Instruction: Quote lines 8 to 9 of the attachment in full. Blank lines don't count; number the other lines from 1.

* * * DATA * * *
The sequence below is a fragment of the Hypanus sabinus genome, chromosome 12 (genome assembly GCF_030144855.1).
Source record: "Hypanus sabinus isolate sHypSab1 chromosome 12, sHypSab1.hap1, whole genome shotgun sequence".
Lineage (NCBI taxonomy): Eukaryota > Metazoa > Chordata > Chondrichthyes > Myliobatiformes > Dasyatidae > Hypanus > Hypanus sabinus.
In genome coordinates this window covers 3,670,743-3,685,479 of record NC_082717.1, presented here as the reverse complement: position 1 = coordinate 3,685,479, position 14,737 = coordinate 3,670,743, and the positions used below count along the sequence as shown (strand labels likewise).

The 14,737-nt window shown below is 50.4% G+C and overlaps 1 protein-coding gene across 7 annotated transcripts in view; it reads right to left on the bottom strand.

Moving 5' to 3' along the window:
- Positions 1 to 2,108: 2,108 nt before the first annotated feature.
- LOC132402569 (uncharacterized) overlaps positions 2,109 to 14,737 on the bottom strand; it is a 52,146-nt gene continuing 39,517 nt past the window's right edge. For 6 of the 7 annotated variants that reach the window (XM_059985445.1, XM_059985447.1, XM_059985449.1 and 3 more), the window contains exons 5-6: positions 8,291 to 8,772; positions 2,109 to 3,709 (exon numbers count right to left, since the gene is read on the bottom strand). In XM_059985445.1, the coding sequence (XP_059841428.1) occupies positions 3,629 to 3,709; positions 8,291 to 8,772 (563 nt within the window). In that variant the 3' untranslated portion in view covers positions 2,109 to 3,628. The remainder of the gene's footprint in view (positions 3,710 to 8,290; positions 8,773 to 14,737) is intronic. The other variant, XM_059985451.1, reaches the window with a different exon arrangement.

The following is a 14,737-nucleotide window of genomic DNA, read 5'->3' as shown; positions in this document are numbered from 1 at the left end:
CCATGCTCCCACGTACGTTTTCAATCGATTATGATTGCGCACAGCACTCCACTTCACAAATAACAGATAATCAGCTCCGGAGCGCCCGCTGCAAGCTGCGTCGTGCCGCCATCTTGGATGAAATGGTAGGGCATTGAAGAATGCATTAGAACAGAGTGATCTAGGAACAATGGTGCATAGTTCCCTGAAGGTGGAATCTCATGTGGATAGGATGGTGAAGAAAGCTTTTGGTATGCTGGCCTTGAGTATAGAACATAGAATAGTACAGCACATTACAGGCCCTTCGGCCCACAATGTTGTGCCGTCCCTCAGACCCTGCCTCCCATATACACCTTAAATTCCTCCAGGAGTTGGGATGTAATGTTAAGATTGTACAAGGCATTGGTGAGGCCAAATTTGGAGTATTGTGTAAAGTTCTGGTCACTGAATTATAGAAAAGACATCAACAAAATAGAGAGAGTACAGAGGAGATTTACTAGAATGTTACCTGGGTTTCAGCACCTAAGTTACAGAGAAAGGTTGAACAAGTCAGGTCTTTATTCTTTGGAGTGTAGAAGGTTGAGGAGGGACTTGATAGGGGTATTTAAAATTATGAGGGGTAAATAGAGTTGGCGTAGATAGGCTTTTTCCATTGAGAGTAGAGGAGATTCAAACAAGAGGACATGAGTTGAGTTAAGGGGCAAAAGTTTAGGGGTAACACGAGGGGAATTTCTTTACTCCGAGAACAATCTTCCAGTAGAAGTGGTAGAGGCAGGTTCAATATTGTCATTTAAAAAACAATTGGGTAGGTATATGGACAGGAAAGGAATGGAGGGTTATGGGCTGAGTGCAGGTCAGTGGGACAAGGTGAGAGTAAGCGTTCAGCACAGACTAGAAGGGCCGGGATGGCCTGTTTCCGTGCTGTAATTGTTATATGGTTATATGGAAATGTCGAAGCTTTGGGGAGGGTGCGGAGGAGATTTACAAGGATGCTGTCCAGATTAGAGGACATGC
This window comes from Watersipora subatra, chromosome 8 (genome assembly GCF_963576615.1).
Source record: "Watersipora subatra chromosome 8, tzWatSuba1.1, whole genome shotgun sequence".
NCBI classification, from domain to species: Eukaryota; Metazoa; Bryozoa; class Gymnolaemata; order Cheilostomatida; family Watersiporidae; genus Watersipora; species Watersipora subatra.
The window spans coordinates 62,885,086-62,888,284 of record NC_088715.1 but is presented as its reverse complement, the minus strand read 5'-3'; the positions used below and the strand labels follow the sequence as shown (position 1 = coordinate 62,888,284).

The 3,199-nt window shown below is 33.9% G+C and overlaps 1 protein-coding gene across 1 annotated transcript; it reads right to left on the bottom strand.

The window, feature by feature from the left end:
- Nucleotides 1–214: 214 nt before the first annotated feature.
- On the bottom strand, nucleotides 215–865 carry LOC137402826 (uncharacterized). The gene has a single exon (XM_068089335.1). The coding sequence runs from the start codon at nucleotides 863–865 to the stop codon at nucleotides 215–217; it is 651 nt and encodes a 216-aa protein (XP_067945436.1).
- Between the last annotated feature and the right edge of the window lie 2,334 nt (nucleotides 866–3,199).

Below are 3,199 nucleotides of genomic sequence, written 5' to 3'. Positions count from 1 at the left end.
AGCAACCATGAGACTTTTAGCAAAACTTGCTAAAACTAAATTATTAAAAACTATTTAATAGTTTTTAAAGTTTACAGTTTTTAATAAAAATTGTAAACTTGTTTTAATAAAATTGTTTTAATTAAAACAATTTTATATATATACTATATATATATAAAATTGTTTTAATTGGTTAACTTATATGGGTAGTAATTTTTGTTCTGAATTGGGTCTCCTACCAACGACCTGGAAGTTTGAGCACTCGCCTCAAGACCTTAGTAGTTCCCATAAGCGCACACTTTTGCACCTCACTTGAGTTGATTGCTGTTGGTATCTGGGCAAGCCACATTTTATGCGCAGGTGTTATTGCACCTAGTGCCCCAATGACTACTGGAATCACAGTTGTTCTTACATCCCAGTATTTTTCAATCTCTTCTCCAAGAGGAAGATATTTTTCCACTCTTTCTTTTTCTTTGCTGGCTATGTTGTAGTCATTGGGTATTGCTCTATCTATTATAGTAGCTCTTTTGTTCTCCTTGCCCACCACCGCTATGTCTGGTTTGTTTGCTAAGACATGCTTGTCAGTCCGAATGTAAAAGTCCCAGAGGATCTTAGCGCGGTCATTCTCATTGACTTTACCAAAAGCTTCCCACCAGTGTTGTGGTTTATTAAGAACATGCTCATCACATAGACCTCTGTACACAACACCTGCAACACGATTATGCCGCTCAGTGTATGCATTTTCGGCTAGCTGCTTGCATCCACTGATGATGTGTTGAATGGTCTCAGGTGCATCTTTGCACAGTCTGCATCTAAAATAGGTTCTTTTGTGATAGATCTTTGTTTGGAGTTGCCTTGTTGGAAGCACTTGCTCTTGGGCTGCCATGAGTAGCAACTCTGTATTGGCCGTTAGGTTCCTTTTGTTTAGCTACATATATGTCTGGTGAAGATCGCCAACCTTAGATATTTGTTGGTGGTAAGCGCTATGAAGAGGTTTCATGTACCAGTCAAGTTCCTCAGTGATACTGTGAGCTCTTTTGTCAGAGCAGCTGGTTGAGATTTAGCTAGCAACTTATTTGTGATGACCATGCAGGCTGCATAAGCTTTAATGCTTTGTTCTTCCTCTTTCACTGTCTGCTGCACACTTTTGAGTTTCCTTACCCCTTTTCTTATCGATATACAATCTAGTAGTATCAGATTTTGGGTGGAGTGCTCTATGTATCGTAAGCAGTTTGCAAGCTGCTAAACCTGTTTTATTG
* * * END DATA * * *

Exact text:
- LOC132402569 (uncharacterized) overlaps positions 2,109 to 14,737 on the bottom strand; it is a 52,146-nt gene continuing 39,517 nt past the window's right edge. For 6 of the 7 annotated variants that reach the window (XM_059985445.1, XM_059985447.1, XM_059985449.1 and 3 more), the window contains exons 5-6: positions 8,291 to 8,772; positions 2,109 to 3,709 (exon numbers count right to left, since the gene is read on the bottom strand). In XM_059985445.1, the coding sequence (XP_059841428.1) occupies positions 3,629 to 3,709; positions 8,291 to 8,772 (563 nt within the window). In that variant the 3' untranslated portion in view covers positions 2,109 to 3,628. The remainder of the gene's footprint in view (positions 3,710 to 8,290; positions 8,773 to 14,737) is intronic. The other variant, XM_059985451.1, reaches the window with a different exon arrangement.

The following is a 14,737-nucleotide window of genomic DNA, read 5'->3' as shown; positions in this document are numbered from 1 at the left end: